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    Chess Notes

    Weekly chess column

    Metrowest Chess Club now has two electronic chessboards, which record games as they are played.  The games are published on its site, without the need of deciphering a handwritten sheet. 

    Here is a fine specimen of one of its recent encounters.  Twelve-year-old Yi Yang, who tied for second in the Spiegel “14 & Under” scholastic championships this year, offers a pawn in a Benko Gambit.  Jacob Fauman accepts it and then gives it back.  Fauman takes the offensive but Yi counterattacks with force.

    MCC 2013 February Swiss

    Jacob Fauman vs. Yi Yang



    1. d4 Nf6 2. c4 c5 3. d5 b5 The Benko Gambit. Named after the Hungarian/US GM Pal Benko, who has promoted it for years. The gambit has been very popular for many years as it gives an active and dynamic game. The idea is that in return for the pawn, black gains pressure on the a- and b-files and when combined with the strong bishop on g7, gives him good play and enough compensation.

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    4. cxb5 a6 5. b6 Declining the gambit in what is called a “super solid" way. The line also goes by the less than eloquent name "Benko Gambit Accepted;- Pawn Return Line” 5. … Qxb6 Other lines are 5. .. a5, 5. ... e6(!) and 5. … d6.

    6. Nc3 d6 7. Nf3 g6 8. Nd2 To avoid Black exchanging off his troubled child of a piece — his white square bishop — with Bg4.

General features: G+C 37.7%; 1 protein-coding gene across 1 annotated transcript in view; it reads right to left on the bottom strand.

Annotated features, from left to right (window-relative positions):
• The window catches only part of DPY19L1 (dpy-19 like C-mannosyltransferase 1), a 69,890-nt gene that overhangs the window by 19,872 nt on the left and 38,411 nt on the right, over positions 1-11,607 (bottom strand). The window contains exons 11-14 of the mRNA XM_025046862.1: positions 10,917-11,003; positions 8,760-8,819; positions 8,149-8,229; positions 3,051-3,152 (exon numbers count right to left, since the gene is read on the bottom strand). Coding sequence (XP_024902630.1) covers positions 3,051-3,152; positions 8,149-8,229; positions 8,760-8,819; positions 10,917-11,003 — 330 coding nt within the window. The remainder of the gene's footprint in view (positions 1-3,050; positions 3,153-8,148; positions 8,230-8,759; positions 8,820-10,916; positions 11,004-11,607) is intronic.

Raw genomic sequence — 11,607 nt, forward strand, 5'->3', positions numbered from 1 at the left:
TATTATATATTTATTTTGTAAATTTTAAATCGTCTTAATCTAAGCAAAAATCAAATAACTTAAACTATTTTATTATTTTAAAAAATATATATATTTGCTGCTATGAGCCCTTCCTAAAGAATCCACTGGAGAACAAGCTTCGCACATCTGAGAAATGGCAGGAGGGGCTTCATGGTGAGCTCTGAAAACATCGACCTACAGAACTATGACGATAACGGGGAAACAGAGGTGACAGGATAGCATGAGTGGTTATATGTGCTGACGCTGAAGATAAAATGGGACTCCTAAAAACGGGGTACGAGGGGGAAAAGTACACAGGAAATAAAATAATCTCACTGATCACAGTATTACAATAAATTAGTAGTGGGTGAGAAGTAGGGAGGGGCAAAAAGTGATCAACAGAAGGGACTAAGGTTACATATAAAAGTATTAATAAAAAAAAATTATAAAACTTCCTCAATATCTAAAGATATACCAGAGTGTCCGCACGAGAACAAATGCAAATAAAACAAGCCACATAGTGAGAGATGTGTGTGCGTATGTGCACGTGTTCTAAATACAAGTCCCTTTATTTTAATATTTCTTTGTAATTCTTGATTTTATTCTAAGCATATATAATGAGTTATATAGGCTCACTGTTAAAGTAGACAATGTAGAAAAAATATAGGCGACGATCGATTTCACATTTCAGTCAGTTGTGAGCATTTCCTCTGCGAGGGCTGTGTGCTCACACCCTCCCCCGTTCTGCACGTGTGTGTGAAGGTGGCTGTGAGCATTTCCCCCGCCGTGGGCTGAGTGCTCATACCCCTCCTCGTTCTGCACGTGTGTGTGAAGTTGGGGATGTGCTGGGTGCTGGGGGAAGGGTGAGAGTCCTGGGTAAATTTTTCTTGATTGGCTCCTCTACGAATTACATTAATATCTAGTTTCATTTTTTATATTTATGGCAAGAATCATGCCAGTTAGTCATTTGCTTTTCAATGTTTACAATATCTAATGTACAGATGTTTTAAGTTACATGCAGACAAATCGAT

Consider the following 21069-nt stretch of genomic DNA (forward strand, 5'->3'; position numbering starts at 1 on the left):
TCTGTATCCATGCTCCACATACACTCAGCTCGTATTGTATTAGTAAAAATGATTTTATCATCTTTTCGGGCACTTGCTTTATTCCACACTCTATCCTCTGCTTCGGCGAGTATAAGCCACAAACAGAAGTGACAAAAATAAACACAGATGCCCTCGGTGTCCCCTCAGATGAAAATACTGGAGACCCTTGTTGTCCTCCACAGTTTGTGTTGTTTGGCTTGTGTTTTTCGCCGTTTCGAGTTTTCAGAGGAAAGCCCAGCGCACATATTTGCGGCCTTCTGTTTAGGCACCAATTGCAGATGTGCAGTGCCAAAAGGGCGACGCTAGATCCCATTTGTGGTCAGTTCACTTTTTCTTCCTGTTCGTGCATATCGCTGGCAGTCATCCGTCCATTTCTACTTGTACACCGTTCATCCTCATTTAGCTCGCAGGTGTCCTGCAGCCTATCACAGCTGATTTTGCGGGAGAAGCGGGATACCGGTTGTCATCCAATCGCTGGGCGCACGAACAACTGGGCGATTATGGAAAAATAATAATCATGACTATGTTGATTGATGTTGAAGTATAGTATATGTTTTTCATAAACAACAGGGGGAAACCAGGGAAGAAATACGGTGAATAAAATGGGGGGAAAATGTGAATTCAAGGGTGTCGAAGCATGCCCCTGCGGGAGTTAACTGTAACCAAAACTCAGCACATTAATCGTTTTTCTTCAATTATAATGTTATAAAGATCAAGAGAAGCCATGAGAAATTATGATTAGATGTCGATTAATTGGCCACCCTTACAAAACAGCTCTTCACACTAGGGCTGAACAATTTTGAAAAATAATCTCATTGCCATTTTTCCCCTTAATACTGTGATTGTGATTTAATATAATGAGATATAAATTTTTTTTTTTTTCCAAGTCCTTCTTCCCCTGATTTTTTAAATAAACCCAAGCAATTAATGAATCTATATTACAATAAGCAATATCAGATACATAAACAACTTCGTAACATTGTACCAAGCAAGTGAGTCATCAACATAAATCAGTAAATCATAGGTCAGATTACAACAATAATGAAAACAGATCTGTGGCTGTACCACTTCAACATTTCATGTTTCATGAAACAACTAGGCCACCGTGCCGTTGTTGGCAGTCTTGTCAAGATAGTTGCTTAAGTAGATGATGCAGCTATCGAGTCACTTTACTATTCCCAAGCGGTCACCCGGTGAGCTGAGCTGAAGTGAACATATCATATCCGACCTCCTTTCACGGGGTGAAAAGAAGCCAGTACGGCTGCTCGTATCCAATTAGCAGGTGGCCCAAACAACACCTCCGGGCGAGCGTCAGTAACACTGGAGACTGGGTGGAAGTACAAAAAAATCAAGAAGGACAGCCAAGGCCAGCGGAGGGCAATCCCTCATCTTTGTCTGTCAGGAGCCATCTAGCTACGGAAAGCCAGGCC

8. ... Bg7 9. e4 O-O 10. Be2 Nbd7 11. O-O Ne5 12. h3 Planning f4 so as to stop the black knight from going to g4.

    12. … Bb7 12. ... g5 is the preferred move here in order to try to keep the knight on e5.


    13. f4 Ned7 14. Kh2 Maybe unnecessary. I found one game that

    the daring 14. g4!? was played. White won quickly after Black fell apart, i.e.; 14.

    ... e6 15. dxe fxe 16. Nc4 Qc7 17 Qxd6.

    14. … Qc7 15. a4 e6 Black is first to

    strike in the center and White does not seem in the best position to handle it


    as 16. dxe fxe and White will have a hard time holding up Black's d5 16. Bf3 exd5 17. exd5 Now White will have to watch his d-pawn. Nb6 18. Nb3 Rae8 Black is first to the only open file. This combined with his pressure on White's isolated d-pawn, gives Black the advantage.

    19. a5 Nbd7 20. Nd2 Re7 21. Nc4 Rfe8 22. g4?! This is like trying to put a fire out with gasoline. Notice how Black infiltrates in the next few moves all the open space around White's king.

    22. … h6 23. Bd2 Nh7 24. h4 Again, pursuing the wrong plan. It is time for White to think about neutralizing Black's pressure on the e-file with Re1.

    24.  … Bd4 25. Qc2 ?! Ndf6 26. g5 Bxc3 27.bxc3 Nxd5 28. f5 Nf4!! (Diagram) Very strong and the beginning of the end for White.

    29. Bxf4  Bxf3 30. Kg3 If 30. RxB then 30. … Re2+ wins Re2 31. Qd3 Rg2+ 32. Kh3 Be4 33. Qxd6 Qb7 34. fxg6?? Probably in time trouble, White misses Black’s threat but after the much better 34. Ne3, Black still stands much better after either 34. … Re2 or hxg4. One fun line given by the computer is: 34. Ne3 Re2 35.Kg3 Bh1 36. Rxh1 R8xe3+ 37. Bxe3 Qg2+ 38. Kf4 hxg5+ 39. hxg5 Qxg5+ 40. Kf3 Qg2+ 41. Kf4 g5+ 42. Ke5 Rxe3#  34. … Bf5#; 0-1